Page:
In this period of a cold war, I do not believe the usual rules as to political parties apply to the Communist party. I am convinced that conspiracy and calculated deceit have been and are the characteristic pattern of behavior of regular Communists all over the world. For these seasons, as far as I am concerned, card holding members of the Communist party are out of bounds as members of the teaching profession. I should not want to be a party to the appointment of such a person to a teaching position with tenure in any educational institution. But with this single exception which is the unique product of our century, I maintain that a professor's political views, social philosophy or religion are of no concern in the University; nor are big activities within the law as a private citizen. I do not have to remind this audience that this is the traditional Harvard position and will be maintained in the face of whatever criticisms may come. Admittedly a university might be faced with a difficult problem if some member of the permanent staff should suddenly announce that he was a full fledged member of the Communist party, but no such problem exists here at Harvard; and when it comes to the possible presence of secret members of the Party on the teaching staff of an institution. I can only endorse what has been so well said by Grenville Clark in has recent letter to Mr. Ober, namely. "The harm done by the effort to discover even a single clandestine Party member would out weigh any possible benefit."

As long as I am President of the University, I can assure you there will be no policy of inquiry into the political views of the members of the staff and no watching over their activities as private citizens. Any suggestion that we should employ here a procedure comparable to that required by the necessities of secret government work and investigate the loyalty of our staff is utterly repugnant to my concept of a university. On this point I am sure you will all agree. You will likewise join with me in condemning "the careless, incorrect and unjust use of such words as 'Red' and 'Communist' to attack teachers and other persons who in point of fact are not Communists but who merely have views different from those of their accusers." I quote from the report of the National Education Association which I signed together with nineteen other educators.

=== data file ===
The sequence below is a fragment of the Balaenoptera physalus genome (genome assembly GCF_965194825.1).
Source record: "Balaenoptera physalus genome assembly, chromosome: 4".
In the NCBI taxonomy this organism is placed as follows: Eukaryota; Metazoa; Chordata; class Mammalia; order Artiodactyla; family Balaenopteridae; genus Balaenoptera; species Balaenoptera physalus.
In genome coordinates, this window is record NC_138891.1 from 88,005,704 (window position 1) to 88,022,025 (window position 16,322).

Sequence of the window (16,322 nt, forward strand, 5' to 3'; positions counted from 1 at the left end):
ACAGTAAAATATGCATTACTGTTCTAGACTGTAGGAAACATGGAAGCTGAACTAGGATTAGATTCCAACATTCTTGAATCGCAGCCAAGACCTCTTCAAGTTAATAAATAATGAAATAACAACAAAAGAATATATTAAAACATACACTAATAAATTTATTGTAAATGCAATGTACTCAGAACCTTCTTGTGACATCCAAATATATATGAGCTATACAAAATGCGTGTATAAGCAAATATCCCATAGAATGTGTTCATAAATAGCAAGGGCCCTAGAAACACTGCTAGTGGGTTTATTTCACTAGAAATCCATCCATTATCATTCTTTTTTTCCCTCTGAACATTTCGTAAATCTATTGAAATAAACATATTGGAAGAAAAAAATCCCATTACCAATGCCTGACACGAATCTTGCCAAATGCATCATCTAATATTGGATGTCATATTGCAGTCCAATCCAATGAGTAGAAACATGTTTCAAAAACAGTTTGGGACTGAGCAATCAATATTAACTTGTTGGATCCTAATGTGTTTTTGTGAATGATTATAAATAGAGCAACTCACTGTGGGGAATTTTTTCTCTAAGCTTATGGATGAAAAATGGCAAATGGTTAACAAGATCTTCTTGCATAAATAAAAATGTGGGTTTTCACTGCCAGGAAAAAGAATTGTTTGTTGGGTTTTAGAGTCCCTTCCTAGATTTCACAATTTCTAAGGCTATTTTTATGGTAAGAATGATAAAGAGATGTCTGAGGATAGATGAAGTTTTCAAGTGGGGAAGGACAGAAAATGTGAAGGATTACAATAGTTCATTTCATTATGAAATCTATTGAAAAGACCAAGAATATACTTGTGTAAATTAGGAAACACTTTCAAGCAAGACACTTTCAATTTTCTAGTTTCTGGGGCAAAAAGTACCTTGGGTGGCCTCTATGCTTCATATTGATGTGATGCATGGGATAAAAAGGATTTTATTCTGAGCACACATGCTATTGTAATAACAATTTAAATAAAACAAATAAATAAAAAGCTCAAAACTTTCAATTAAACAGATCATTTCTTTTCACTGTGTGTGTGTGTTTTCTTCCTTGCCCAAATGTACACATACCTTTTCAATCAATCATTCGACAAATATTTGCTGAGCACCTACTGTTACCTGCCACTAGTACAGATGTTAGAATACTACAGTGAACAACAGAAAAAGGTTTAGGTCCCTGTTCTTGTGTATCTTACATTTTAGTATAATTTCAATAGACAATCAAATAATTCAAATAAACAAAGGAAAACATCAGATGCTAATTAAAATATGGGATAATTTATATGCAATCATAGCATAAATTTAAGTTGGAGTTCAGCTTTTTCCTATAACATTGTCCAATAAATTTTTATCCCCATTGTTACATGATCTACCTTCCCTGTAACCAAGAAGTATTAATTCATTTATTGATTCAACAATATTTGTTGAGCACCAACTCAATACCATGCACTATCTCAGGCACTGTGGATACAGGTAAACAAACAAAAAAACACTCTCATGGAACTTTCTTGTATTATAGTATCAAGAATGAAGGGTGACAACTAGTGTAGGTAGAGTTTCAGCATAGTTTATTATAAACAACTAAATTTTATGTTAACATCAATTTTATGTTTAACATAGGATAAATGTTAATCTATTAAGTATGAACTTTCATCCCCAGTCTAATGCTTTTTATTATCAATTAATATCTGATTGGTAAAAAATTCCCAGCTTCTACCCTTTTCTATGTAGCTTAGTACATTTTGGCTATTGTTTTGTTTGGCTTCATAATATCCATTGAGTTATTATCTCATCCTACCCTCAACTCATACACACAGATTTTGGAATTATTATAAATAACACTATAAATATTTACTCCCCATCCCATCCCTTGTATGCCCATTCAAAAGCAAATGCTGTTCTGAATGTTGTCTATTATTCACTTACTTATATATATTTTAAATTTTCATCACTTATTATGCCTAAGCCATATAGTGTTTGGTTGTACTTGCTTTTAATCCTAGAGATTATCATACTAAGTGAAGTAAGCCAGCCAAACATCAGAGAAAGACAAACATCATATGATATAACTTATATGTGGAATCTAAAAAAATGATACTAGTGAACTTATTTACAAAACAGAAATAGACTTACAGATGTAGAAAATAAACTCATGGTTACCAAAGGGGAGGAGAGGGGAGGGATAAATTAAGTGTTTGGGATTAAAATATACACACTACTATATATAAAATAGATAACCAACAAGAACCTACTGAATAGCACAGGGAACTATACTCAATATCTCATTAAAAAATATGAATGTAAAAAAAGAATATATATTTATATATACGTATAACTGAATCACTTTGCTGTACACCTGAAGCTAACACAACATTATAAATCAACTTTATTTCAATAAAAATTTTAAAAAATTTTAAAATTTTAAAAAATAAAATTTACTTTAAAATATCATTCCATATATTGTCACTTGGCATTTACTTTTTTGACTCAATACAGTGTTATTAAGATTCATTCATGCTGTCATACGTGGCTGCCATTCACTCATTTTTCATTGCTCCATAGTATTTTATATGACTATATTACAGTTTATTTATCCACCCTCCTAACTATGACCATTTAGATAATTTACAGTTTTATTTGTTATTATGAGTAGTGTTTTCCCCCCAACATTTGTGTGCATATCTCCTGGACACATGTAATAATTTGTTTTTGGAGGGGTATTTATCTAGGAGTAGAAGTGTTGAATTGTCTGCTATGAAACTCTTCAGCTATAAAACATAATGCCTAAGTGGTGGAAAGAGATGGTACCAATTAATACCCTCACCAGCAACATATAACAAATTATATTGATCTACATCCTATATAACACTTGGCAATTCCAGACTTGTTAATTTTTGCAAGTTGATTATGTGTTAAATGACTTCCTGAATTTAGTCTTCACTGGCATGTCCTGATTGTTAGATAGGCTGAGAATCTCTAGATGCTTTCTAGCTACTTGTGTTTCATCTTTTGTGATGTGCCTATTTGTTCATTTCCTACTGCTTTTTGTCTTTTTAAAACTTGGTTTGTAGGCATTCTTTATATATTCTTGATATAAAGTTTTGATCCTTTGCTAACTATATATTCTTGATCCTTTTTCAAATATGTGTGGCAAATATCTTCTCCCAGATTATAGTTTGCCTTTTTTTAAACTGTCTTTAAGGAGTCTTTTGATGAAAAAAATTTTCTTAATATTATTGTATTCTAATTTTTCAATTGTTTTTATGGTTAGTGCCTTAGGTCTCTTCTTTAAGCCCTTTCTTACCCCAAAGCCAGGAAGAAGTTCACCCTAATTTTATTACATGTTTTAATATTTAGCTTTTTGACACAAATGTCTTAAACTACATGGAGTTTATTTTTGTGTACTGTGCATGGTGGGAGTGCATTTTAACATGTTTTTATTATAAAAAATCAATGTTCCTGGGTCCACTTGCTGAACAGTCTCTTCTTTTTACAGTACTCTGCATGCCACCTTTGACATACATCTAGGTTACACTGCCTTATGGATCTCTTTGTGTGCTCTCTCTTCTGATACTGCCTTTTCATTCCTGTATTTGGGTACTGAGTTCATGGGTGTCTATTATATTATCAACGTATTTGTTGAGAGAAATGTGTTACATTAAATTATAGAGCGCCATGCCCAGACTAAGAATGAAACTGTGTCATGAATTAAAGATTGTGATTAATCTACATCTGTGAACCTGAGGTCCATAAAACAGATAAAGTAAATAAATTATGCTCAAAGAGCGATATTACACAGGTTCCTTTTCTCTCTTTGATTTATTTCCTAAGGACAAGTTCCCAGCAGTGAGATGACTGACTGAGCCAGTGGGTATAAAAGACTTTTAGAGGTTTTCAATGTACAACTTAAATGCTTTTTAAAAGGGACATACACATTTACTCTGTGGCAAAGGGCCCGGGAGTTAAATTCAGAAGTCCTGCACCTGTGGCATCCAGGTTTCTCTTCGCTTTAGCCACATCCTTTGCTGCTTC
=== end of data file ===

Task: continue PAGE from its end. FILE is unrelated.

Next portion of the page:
It all adds up to the fact that a university is not a government bureau of a business organisation: the conditions necessary for its spiritual prosperity have been determined by centuries of experience. Harvard was one of the first Amerison colleges to become a university; we have therefore a special duty to uphold the university traditions in the years ahead. With your understanding assistance and that of the other alumni I am confident we can succeed.